Simon and Garfunkel once sang, “I am a rock! I am an island!” Although I am fairly certain the song was about isolating oneself rather than risking heartbreak, it has been all too easy for teachers to embrace this solitary philosophy, too. We treat our classrooms like islands in an ocean when rather they ought to be allies with shared borders. Herein lies the value of a mission statement created through the collaboration of the school community and intentionally articulated: a common vision reverses continental drift as it weaves the community together through the power of shared purpose, and in turn focuses the development and maintenance of curriculum.

I doubt that any Christian school teacher would disagree with the statement that there are many different interpretations of Scripture. CAJ, which identifies itself as a “big-tent school”, has as diverse selection of church denominations as it does passports. Perhaps this is why nobody questions the necessity of a strong mission statement: our preferences for worship music, our opinions on liturgy, our definition of a good sermon may vary, so we know that as a staff, we must seek out what is truly fundamental and make that our foundation. Any teacher at CAJ could tell you that our mission is to equip students to impact the world for Christ. From next year, this statement will be revised to say equipping students to serve Japan and the world for Christ. Our mission statement serves as our North Star, orienting us regardless of where we are in the school, regardless of whether we are teachers or administrators, business staff or support staff. All major decisions are vetted through our mission: Will this help students to impact the world? and soon, Will this prepare students to serve Japan? The broader world?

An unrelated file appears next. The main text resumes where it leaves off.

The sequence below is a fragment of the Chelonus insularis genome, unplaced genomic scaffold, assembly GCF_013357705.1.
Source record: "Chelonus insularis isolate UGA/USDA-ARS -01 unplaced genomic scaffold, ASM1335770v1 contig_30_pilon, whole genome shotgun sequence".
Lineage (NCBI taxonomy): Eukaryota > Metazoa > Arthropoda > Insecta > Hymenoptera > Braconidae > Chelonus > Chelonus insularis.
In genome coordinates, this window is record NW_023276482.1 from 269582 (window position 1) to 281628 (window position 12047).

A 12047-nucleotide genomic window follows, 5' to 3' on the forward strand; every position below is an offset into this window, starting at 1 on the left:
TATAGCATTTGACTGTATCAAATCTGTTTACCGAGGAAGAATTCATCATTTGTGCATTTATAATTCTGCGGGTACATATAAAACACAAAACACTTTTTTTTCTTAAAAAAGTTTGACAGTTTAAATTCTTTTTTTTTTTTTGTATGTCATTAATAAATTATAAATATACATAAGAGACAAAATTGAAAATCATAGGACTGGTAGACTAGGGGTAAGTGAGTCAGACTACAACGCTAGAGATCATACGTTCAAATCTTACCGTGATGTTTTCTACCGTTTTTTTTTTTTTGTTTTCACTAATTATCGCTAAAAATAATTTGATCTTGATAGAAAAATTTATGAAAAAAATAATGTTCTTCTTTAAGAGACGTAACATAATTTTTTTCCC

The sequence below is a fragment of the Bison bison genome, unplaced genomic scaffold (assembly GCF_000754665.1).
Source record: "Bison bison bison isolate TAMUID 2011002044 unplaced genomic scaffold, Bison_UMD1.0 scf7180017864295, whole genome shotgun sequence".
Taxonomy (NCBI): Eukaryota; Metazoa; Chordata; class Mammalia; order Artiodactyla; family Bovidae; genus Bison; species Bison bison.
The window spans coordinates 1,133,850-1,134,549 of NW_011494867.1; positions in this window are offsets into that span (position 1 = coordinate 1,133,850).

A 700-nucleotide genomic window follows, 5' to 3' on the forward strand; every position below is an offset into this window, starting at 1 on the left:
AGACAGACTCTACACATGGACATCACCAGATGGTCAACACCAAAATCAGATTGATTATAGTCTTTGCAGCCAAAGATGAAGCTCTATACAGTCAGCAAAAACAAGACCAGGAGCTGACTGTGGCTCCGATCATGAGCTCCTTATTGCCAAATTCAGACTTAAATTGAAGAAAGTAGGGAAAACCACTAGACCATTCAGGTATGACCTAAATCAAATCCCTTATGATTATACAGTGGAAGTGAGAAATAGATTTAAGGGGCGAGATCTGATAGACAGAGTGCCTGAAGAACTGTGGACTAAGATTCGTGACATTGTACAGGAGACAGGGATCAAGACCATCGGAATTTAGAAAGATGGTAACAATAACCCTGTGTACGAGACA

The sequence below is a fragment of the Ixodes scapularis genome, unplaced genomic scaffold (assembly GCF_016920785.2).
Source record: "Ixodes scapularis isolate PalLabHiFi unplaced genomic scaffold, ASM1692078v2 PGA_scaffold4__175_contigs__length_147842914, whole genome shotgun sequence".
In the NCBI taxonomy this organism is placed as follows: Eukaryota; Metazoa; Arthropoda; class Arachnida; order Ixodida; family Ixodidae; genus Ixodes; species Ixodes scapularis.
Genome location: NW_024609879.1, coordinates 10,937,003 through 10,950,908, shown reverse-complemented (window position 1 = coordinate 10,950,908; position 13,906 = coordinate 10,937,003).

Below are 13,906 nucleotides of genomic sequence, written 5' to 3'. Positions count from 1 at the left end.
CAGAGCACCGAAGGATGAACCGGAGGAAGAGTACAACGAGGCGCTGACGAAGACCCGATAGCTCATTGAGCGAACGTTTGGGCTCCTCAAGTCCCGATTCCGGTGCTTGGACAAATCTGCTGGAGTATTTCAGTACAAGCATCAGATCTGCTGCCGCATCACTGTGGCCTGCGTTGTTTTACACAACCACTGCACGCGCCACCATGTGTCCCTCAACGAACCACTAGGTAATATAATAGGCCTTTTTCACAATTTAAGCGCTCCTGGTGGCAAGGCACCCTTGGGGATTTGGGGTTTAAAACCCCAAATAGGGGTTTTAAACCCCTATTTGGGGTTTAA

What particularly struck me in the readings for this week was the connection that I saw between mission and curriculum. As teachers, we operate within a sequence of all that the students learned before they set foot in our classrooms, and a scope of all that the students learn across the disciplines. If we were indeed lonely atolls, our curriculum would likely be disjointed, repetitive, perhaps even contradictory. We might teach some powerful lessons and utilize stellar pedagogical technique, but detached from mission, even the best teaching practices would lack impact. It is only when our individual curricula fit together like a puzzle, supporting, supplementing, reinforcing, that the students will graduate as the kind of young men and women that we as a school hope they will become. The authors’ discussion of the role that play and problem-posing present was fascinating, but such decisions must be rooted in a common understanding of, and investment in mission. Only then, with the end objectives in mind, can the component bricks be securely laid into place.